Archive for June 5th, 2015

Book Review — Never Let A Serious Crisis Go to Waste: How Neoliberalism Survived the Financial Meltdown

June 5, 2015

This is really a must read book for those interested in the economics subject and profession.Written by Prof Philip Mirowski, a scholar in history of economic thought. Someone who has explained in several texts how economics has become a machine like, mathematical subject over the years.

In this book, written post crisis Prof M takes a stab at the Neoclassical school of economics which he calls it nicely as Neoclassical Thought Collective (NTC). As he is a scholar of thought, he painfully builds this entire NTC thinking before the crisis and the cheerleaders of this thinking. This NTC group was the go to group and had all people placed at the right places to push their ideas and make it the mainstream thinking.

During and post crisis, most of these ideas were found wanting. But guess what? It did not harm the careers or thoughts of any of the NTC brigade. They have actually only become bigger and their influence has only surged.

How did these so called self appointed guardians of world economy manage this Houdini? This is what the book explains in a really long narrative. The author explains how this club regrouped quickly post crisis and  behaved as if nothing has happened. They actually demonstrated that they are the only ones who can save the world as well. Some of them pointed  vociferously that they did say that  a crisis was emerging and hence they continue to remain relevant. Infact, these predictor guys popularity grew within the club and they were promoted as the new leaders of the NTC.  Within all these people changes, utmost efforts were made to ensure that NTC ideas continue and remain dominant as they were before the crisis. This meant ignoring all calls to make the subject interdiscipinary laced with history and other social sciences.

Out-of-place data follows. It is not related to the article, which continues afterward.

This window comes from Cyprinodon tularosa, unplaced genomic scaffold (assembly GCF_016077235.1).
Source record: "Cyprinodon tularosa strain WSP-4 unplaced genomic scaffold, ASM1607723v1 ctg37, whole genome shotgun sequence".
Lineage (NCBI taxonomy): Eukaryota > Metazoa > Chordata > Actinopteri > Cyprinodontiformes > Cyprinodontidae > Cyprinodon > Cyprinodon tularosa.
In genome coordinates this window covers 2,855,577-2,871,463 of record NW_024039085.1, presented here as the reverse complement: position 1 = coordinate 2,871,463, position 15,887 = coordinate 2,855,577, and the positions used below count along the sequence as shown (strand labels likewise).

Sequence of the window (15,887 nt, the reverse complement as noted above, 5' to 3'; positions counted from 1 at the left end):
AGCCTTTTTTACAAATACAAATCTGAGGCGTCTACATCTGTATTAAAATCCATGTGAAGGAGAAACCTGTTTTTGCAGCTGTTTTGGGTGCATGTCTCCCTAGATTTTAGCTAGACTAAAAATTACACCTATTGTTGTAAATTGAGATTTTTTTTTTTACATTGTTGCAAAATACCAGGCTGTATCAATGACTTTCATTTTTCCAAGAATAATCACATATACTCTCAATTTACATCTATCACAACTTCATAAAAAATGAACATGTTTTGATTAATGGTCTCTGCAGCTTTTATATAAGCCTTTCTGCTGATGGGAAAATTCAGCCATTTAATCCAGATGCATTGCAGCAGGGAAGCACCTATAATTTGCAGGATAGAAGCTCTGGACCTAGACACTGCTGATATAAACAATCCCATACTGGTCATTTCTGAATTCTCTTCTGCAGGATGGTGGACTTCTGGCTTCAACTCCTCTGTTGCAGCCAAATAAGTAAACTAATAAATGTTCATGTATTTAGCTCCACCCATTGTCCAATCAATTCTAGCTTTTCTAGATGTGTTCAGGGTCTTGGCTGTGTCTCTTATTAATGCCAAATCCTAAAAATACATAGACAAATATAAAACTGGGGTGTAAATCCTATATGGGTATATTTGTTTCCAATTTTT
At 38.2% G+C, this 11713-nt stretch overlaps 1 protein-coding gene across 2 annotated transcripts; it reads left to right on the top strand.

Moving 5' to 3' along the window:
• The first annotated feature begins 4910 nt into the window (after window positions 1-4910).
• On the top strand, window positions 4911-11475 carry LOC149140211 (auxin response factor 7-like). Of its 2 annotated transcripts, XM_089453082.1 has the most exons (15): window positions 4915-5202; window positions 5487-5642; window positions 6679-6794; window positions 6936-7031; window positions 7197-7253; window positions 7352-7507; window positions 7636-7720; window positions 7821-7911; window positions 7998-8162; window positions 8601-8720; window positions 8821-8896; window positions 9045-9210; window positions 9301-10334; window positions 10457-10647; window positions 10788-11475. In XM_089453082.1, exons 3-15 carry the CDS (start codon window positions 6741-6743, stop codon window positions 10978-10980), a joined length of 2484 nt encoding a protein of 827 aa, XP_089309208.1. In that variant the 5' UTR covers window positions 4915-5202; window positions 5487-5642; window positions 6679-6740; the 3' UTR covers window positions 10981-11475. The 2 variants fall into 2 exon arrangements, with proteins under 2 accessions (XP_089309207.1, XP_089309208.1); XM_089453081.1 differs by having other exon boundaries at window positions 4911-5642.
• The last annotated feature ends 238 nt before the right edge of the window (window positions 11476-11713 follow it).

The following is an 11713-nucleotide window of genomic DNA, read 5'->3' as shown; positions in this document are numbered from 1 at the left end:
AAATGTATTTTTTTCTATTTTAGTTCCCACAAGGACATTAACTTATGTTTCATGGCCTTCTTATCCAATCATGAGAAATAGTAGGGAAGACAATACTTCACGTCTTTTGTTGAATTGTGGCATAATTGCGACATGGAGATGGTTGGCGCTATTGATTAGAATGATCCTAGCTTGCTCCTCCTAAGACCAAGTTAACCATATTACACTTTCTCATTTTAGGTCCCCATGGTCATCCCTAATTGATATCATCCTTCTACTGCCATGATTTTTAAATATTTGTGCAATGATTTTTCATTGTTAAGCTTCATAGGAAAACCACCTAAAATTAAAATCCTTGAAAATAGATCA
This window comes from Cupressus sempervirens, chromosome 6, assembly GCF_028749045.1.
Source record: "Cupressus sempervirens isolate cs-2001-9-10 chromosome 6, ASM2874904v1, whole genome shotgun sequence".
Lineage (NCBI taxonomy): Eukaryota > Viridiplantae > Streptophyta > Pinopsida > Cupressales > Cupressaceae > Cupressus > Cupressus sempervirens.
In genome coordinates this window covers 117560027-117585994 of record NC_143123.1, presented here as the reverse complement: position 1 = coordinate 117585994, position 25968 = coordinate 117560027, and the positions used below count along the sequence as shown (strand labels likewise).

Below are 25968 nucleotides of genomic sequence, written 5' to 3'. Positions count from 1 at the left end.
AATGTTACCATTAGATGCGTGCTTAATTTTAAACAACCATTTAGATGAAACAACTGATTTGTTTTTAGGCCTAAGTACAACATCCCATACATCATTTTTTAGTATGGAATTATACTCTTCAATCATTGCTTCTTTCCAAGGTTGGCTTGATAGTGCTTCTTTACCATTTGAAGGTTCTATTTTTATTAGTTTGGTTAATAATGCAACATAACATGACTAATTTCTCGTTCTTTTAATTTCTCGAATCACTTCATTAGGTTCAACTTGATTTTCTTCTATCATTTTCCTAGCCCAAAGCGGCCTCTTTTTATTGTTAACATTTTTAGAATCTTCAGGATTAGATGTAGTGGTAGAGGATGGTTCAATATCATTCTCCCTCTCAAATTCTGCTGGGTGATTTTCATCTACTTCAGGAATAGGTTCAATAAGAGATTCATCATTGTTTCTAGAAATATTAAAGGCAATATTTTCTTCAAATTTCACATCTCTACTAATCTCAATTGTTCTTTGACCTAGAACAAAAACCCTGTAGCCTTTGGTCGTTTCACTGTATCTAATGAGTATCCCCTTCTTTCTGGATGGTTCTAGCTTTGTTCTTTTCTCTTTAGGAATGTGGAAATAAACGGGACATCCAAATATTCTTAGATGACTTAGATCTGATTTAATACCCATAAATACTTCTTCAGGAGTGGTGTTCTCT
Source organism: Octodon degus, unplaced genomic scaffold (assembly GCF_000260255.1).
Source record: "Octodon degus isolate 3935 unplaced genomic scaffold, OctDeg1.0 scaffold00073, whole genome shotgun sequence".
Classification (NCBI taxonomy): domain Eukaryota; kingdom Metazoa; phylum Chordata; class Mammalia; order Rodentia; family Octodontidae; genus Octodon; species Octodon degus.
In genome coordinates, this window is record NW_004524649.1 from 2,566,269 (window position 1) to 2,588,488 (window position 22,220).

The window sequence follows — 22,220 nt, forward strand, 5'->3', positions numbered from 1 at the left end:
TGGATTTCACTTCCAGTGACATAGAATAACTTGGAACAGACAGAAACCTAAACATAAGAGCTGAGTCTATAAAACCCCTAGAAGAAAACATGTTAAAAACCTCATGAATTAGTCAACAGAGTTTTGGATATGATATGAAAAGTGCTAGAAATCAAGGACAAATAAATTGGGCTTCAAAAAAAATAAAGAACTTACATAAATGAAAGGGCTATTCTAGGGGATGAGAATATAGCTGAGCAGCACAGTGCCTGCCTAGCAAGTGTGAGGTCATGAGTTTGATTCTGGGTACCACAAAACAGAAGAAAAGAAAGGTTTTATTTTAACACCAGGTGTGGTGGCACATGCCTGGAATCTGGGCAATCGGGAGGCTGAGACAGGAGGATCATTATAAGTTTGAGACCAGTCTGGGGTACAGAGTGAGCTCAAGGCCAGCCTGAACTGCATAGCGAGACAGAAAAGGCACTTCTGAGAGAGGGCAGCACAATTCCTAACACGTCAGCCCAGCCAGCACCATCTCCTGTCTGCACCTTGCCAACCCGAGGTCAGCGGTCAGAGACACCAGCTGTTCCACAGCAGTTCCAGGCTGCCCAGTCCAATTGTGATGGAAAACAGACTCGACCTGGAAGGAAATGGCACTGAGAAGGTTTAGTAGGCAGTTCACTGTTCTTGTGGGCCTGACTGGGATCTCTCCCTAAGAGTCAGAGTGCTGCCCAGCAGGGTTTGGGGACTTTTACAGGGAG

The brief of the book is:


Will the hike in service tax be easily digested?

June 5, 2015

Veeresh Malik has an article in Money Life:


There is macro and there is media macro

June 5, 2015

Terrific post by Prof Simon Wren Lewis. He distinguishes between macroeconomic as it is studied and media macro which is just a media creation and has nothing to do with facts.